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HomeGlobal Perspective & Critical ResearchWhy Is the United States So Bad at Foreign Policy?

Why Is the United States So Bad at Foreign Policy?

Author: Stephen Walt

Affiliation: Harvard’s Kennedy School of Government 

Organization/Publisher: Foreign Policy 

Date/Place: January 13, 2020, U.S.

Type of Literature: Analysis 

Word Count: 2710

Link:https://foreignpolicy.com/2020/01/13/trump-iran-china-why-united-states-so-bad-foreign-policy/

Keywords: Trump’s “no Strategy” approach, America’s Foreign Policy Elite, Balance of Power, Neoclassical Realism.

Brief:

In seeking to answer the article’s question, the author explains why he describes US foreign policy as “so bad.” He believes the US hasn’t had a coherent strategy since President Bush. The issue here is not only related to the Trump administration but also his predecessors, Presidents Clinton, Bush Jr. and Obama, as each weakened American power and position due to the lack of a clear and coherent vision of the country’s foreign policy. However, the author focuses more on Trump, who is pursuing the approach of “no strategy.” What we have now is brute force coercion, divorced from clear objectives and implemented by an ignorant president with poor impulse control, especially with the lure of the immense military power of the country. On all fronts, Trump caused disasters at the level of foreign policy. In the Middle East, instead of a gradual and calculated disengagement and a return to the policy of balance of power that proved successful during the period 1945-1989, Trump allowed his wealthy clients there and his hawkish advisers to drag him back into a meaningless confrontation with Iran and to a new quagmire in the Middle East. As for China, he waged a trade war against it, describing it as the most threatening competitor, after he withdrew from the Trans-Pacific Partnership Agreement, slapping 11 countries that worked hard to reach this agreement. Trump has damaged the credibility of the US’ commitments with its Asian allies, to find himself alone fighting a trade war against China. He repeated the same mistake with the European allies. Walt argues that the difficult circumstances Washington has gone through since the end of the Cold War are not considered a reason for this very bad strategy. The country has known much more difficult conditions since President Truman, but the US used to confront challenges with great ingenuity each time. Former leaders have always shown a high awareness of the most important issues and a clever prediction of the reactions of opponents and allies. There are many reasons for this poor state of American foreign policy, most notably, that the US decision-makers are not exposed to sufficient public pressure, as Americans remain disinterested in foreign policy; and distinguishing between what is a successful or failed strategy has given way to special interests groups who have taken over the foreign establishment. Moreover, there is “little accountability in today’s foreign-policy establishment. Bad ideas survive no matter how often they are disproved, and people who get things wrong repeatedly routinely fail upward, while those who get things right are often marginalized.”  So, how can we expect a positive change? There is another factor related to the collective false belief of Americans that they are the ideal people that all peoples of the world aspire to emulate, which makes Americans comfortable with the official discourse calling for the promotion of democracy and regime change, which implicated the country in many quagmires. This ignorance of other peoples is strongly present among US officials as well, which hinders their prediction of other people’s reactions to its policies. With the geographical isolation of the US making it easier for Americans to believe that they are immune from global risks and threats, the author concludes that the US has reached a point where its national security and foreign policy have become more like performance art.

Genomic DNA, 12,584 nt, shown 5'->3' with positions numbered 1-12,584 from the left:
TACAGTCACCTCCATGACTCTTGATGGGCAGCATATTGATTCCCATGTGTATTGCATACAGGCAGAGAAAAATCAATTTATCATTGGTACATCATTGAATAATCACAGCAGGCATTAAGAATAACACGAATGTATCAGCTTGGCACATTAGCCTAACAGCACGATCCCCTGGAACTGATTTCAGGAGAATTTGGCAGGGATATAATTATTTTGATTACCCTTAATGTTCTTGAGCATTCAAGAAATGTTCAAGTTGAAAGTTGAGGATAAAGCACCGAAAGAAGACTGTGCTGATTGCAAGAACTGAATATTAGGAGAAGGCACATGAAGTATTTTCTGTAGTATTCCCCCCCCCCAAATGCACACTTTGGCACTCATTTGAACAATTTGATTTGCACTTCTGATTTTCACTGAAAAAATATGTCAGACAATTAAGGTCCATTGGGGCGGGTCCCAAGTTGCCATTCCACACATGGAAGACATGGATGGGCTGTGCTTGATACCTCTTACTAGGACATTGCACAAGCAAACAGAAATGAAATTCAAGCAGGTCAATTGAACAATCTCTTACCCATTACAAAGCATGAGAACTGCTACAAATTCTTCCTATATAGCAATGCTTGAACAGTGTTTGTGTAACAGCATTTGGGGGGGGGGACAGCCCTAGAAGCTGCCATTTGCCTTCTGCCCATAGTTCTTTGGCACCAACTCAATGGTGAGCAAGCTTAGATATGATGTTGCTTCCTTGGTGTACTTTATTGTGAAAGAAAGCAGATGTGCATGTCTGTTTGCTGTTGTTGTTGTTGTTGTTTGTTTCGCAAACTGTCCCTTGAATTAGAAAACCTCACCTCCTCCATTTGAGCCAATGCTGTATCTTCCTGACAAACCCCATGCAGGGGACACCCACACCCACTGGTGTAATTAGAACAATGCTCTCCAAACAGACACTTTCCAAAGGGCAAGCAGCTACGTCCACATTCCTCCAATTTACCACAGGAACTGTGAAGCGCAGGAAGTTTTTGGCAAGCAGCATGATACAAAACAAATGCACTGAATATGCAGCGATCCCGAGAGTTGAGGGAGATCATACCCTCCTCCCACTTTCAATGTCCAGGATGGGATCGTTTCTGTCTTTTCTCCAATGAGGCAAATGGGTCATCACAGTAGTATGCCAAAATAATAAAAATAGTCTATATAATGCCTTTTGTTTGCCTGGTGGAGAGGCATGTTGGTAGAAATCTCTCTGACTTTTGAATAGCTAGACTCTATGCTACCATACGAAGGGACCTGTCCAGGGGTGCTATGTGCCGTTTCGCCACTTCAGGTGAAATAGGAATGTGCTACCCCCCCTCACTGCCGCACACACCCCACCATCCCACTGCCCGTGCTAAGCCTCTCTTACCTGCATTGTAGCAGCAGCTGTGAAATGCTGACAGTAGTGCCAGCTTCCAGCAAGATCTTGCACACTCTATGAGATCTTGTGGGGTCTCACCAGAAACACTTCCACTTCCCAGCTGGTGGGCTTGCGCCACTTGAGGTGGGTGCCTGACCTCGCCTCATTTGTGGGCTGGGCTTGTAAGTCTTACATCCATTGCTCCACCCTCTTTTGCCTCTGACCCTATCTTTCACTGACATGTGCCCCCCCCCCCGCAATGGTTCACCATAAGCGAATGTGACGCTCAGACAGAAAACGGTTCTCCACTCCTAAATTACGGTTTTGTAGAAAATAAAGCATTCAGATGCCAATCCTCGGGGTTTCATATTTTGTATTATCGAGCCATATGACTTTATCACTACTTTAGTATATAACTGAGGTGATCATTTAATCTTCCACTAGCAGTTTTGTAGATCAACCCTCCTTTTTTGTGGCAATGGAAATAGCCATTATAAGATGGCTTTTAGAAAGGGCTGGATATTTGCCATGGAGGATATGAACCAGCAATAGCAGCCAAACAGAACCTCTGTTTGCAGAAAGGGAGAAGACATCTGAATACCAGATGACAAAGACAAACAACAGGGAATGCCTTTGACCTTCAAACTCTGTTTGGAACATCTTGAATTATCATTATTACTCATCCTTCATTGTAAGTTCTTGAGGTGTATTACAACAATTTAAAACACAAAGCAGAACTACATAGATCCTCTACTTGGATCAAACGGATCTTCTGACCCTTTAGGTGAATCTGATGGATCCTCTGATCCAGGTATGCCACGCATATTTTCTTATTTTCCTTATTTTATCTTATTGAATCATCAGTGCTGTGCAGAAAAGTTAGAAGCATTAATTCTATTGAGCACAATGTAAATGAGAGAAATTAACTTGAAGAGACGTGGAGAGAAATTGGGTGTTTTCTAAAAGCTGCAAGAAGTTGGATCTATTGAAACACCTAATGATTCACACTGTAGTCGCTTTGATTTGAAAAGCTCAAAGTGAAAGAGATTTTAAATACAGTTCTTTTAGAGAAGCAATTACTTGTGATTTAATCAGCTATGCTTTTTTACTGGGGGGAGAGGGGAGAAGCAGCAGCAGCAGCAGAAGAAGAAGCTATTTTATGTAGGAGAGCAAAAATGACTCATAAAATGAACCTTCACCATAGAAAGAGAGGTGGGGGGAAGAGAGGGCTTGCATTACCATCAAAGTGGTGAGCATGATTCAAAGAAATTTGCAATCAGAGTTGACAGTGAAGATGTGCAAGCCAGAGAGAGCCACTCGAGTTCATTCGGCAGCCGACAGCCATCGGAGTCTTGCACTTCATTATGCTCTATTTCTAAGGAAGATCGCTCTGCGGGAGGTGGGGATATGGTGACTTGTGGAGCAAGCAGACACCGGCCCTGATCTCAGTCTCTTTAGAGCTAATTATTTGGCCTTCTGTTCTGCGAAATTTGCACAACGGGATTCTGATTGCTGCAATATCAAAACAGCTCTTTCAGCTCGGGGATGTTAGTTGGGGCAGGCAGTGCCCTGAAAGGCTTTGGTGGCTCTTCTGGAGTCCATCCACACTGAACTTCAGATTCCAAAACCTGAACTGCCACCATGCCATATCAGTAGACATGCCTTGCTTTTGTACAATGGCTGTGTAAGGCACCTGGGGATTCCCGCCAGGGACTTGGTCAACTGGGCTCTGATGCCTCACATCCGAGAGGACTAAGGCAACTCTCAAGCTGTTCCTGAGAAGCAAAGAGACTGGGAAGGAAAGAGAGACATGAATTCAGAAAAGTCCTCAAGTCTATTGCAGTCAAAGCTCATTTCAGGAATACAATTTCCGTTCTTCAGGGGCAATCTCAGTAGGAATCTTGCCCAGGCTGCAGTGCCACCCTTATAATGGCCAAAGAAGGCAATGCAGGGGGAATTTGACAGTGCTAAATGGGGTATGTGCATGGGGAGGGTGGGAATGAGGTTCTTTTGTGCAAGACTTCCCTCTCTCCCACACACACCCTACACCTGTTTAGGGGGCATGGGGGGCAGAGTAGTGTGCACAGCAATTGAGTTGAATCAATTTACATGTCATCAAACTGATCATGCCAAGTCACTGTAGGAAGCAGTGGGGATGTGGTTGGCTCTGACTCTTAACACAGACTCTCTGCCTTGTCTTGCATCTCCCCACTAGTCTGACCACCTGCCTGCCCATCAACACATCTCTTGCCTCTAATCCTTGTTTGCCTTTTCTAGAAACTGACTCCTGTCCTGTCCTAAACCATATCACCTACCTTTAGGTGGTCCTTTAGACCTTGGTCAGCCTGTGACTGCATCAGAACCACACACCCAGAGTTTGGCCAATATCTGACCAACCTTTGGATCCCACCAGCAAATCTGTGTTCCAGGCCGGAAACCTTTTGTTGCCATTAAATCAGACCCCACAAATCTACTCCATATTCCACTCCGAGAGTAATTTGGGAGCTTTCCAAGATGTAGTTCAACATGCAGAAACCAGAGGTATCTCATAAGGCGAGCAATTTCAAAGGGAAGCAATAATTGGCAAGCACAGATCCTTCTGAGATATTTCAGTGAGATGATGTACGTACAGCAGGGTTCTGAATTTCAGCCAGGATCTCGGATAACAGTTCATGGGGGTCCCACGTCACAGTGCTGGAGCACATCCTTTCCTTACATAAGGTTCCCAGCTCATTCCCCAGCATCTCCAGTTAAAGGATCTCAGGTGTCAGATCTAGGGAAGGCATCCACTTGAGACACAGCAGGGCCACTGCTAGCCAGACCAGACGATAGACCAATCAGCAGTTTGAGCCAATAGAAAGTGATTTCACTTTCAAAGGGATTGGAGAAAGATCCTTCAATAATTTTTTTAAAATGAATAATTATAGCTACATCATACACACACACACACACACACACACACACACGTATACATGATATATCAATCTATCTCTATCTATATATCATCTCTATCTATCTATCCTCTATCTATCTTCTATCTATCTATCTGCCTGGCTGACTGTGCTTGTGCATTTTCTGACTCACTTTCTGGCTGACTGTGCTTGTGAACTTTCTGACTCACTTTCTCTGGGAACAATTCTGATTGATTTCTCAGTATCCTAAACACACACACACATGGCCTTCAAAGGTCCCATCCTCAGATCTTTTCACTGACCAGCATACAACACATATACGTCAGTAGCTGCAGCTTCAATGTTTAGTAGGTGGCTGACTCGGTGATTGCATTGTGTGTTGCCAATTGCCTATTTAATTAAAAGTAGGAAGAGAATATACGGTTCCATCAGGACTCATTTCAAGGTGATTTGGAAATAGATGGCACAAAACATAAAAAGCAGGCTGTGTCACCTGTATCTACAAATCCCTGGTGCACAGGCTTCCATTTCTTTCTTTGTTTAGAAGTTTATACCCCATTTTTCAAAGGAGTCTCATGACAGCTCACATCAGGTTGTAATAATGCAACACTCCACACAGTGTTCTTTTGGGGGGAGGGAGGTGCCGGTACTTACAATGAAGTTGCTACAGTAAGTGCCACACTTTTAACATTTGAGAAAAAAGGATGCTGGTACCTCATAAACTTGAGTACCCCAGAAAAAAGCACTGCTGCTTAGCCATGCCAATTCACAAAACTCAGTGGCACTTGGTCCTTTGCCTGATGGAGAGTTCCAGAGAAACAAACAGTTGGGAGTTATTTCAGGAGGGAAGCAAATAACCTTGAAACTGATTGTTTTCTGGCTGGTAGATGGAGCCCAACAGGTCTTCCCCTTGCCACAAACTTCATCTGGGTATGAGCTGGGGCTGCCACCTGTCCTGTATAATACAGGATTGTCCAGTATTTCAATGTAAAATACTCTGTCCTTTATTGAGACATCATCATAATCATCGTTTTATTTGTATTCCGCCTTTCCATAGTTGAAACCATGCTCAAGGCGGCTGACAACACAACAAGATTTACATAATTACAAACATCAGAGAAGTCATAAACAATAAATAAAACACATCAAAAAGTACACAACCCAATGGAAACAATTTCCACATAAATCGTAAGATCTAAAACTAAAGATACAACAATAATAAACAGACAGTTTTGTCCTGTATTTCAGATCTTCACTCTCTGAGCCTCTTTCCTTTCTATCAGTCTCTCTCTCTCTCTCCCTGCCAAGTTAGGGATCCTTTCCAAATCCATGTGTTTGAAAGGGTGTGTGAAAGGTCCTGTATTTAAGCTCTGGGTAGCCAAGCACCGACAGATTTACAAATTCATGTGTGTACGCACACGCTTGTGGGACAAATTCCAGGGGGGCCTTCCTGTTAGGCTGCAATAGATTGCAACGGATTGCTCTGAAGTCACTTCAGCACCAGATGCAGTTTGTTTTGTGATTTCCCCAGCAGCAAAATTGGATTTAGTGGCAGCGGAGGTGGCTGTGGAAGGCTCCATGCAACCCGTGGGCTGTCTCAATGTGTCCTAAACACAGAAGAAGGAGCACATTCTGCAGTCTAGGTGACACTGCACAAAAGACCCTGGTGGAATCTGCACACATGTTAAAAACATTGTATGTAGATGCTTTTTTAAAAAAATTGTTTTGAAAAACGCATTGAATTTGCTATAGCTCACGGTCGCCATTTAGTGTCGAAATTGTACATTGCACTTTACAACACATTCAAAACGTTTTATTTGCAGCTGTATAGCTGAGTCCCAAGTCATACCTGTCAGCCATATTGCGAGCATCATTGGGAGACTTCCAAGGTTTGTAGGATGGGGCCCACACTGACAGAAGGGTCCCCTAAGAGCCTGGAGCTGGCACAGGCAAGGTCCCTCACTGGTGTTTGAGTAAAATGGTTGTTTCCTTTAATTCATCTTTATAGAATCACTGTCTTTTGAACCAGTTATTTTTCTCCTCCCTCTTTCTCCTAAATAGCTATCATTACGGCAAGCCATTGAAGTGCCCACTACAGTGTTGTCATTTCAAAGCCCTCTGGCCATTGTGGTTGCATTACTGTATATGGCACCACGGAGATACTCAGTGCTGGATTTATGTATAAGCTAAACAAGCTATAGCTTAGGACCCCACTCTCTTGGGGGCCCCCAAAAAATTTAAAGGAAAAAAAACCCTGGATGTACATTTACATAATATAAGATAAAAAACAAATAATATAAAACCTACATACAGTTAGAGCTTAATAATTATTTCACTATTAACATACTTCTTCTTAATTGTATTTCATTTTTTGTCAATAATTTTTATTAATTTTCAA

By: Djallel Khechib, CIGA Senior Research Associate

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